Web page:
WASHINGTON — A self-proclaimed “long shot” says he is running for Congress against Democratic Rep. Chellie Pingree in the 1st District.

Republican Patrick Calder said via email this afternoon that, “I have made my decision, and I will seek the Republican nomination to run for Congress against Chellie Pingree here in Maine’s 1st District.”

Calder, 29, is a merchant mariner from Portland who has been weighing a run against Pingree for months. So far he is the only Republican to get in the race against Pingree, who this year is seeking a third term in the U.S. House.

Earlier this month, Maine Senate Majority Leader Jon Courtney, a Republican from Springvale, said he is unlikely to challenge Pingree. Courtney was the candidate many Republicans and independent analysts thought was best positioned to be a credible challenger for Pingree.

“Even with Courtney, Republicans were going to have a tough time defeating Pingree,” Nathan Gonzales, deputy editor of the nonpartisan Rothenberg Political Report in Washington, said when Courtney all but ruled out a run. “Without him, that window of opportunity probably closes a little further. It’s very tough to see Pingree losing at this stage in the cycle.”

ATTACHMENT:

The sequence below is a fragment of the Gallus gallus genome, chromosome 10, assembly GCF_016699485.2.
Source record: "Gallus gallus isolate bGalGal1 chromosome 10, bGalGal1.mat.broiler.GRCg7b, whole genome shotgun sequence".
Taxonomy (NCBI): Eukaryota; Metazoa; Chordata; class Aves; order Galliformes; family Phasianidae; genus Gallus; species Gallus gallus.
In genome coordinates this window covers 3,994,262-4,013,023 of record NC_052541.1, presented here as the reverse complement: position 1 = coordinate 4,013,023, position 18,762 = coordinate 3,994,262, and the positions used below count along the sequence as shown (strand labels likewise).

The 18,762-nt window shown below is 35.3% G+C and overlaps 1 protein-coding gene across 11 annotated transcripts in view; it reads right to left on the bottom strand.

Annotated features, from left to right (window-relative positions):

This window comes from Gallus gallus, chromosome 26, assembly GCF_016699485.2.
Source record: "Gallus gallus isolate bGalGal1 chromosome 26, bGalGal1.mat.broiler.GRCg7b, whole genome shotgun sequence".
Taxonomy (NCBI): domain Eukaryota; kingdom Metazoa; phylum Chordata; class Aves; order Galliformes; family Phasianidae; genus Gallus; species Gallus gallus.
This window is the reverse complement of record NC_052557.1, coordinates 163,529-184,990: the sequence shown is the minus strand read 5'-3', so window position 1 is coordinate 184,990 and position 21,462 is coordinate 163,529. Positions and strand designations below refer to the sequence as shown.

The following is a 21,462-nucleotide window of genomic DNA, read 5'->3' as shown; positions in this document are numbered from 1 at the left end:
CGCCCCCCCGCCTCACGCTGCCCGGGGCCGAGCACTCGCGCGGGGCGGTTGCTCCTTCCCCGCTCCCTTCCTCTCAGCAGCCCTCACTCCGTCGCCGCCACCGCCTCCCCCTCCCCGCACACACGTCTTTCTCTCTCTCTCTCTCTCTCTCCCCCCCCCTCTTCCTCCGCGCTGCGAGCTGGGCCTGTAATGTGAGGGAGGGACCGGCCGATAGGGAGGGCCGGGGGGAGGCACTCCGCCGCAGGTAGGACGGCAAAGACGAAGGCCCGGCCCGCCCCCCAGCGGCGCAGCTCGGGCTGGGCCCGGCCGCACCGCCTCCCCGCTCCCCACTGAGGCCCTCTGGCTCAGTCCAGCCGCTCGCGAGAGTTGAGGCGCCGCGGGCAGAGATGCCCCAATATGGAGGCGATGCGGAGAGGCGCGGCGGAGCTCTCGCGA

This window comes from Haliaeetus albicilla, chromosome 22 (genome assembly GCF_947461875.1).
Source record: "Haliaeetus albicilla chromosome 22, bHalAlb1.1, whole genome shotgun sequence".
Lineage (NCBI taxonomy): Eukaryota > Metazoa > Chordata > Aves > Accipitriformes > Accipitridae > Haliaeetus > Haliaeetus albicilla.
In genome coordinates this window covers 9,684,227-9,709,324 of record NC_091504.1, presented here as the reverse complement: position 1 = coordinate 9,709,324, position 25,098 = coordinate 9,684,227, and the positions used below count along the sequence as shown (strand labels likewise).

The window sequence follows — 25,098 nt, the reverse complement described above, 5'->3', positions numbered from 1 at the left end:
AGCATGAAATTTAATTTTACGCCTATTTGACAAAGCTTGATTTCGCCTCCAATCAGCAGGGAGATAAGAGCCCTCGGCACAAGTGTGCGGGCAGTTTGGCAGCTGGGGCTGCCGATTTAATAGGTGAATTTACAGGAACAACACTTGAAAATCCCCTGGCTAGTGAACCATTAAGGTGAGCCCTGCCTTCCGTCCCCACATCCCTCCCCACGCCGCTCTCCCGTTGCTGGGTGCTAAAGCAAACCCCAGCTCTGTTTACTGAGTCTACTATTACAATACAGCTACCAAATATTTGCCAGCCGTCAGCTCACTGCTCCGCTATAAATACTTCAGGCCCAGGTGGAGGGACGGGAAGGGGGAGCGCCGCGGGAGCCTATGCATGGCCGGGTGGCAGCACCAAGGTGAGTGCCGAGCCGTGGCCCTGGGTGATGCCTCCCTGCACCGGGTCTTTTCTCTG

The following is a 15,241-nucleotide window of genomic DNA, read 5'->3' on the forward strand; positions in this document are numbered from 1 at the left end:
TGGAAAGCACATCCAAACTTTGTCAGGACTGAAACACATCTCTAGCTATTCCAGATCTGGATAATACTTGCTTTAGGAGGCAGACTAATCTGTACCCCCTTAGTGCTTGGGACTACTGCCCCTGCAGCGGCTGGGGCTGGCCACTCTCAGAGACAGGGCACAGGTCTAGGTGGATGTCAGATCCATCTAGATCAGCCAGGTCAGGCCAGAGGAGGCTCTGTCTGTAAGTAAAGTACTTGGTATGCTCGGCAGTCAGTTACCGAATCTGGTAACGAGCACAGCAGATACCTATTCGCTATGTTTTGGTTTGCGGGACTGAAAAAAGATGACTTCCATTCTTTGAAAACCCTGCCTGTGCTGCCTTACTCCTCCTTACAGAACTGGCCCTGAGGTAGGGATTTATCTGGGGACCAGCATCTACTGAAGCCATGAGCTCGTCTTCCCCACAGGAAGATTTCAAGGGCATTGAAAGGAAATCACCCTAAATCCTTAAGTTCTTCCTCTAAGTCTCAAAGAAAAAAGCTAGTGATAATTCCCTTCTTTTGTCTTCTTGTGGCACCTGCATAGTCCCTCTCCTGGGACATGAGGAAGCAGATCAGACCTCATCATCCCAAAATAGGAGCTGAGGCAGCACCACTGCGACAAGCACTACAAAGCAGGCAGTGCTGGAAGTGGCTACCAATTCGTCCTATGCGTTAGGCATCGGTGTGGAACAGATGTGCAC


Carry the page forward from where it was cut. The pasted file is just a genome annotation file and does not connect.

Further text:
Calder said then that, “I know I would be an incredible long shot. But it is important that people be given an alternative” to Pingree.

Calder has said if he challenged Pingree he would take a leave of absence from his job, which requires him to be gone half the year in 10-week stretches.

Campaign finance reports for the last quarter of 2011 aren’t due into the Federal Election Commission until Jan. 31. As of Sept. 30, Pingree’s campaign had $114,644 on hand, after raising $73,723.

Calder filed a campaign finance reporter for the third quarter which showed he had $1,573 on hand as of Sept. 30.

The deadline for sending fourth quarter campaign reports to the Federal Election Commission is Jan. 31.

Pingree acknowledged in an interview last year, after she and billionaire hedge fund manager Donald Sussman got married in June, that she would have access to much more cash for her race this year. A candidate’s personal funds aren’t subject to federal limits for individual campaign contributions.

But Pingree said then that she wouldn’t go into the race expecting to use personal money.

“I have always been a pretty prolific fundraiser, so I am always prepared to raise as much money as I need to take on a challenger,” Pingree said.

MaineToday Media Washington Bureau Chief Jonathan Riskind can be contacted at 791-6280 or at: [email protected]

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